New bioplastic straws don't get soggy but still biodegrade
Single-use plastics such as straws have caused intricate environmental challenges since they are not readily assimilated into nature at the end of life. Paper straws, on the contrary, become soggy and collapse in drinks resulting in an obnoxious user experience. As efforts to reduce plastic waste take hold, many researchers and companies have turned to plastic alternatives to fabricate straws that are environmentally friendly.
In similar efforts, scientists from South Korea’s Inha University have now developed a new type of bioplastic film from all-natural, degradable materials that can be rolled into a straw that doesn’t get soggy and is stronger than plastic.
These new bioplastic straws made using potato starch and lignin are strong in water but still biodegrade. Lignin’s natural strength could help overcome starch’s brittleness, especially when combined with a bio-based crosslinker, such as citric acid.
To create their straw, researchers combined lignin with either potato starch or polyvinyl alcohol – a more traditional bioplastic material – then added citric acid to that mixture. They then spread the slurry into a thin layer, rolled it into a cylinder, and cured it at a temperature of 356 ºF (180 ºC). The resulting bioplastic naturally self-adhered at the seam, but heat treatment set it and made it even stronger.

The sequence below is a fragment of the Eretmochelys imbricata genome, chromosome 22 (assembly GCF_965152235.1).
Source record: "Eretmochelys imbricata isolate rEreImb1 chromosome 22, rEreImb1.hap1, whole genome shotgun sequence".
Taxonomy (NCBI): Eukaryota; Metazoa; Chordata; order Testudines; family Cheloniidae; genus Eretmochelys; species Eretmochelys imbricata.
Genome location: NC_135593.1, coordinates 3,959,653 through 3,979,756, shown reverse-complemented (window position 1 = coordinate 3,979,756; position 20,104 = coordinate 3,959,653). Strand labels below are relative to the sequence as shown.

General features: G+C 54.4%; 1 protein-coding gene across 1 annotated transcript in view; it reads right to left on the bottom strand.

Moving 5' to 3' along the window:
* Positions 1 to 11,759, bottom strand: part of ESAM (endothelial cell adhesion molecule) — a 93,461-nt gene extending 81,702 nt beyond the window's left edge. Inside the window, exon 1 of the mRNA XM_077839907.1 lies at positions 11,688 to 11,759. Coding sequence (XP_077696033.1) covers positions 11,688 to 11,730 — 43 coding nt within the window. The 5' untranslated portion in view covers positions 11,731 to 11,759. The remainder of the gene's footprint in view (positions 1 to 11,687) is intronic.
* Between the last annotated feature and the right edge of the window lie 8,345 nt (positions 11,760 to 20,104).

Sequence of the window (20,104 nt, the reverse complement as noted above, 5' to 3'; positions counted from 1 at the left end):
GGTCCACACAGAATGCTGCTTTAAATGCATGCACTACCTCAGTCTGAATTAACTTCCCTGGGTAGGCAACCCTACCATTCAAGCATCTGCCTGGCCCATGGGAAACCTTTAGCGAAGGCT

In tests, the cylinders were stronger than those made of polypropylene plastic yet still flexible. While the traditional plastic straws remained unchanged after being left outside for two months, the team’s lignin straws degraded significantly. The bioplastic film also offered UV protection, which could be useful for other applications, such as a coating for greenhouse windows.
The researchers say that this material could not only reduce the amount of plastic waste in the environment but also be used to create other, more sustainable bioplastic products from otherwise wasted materials.
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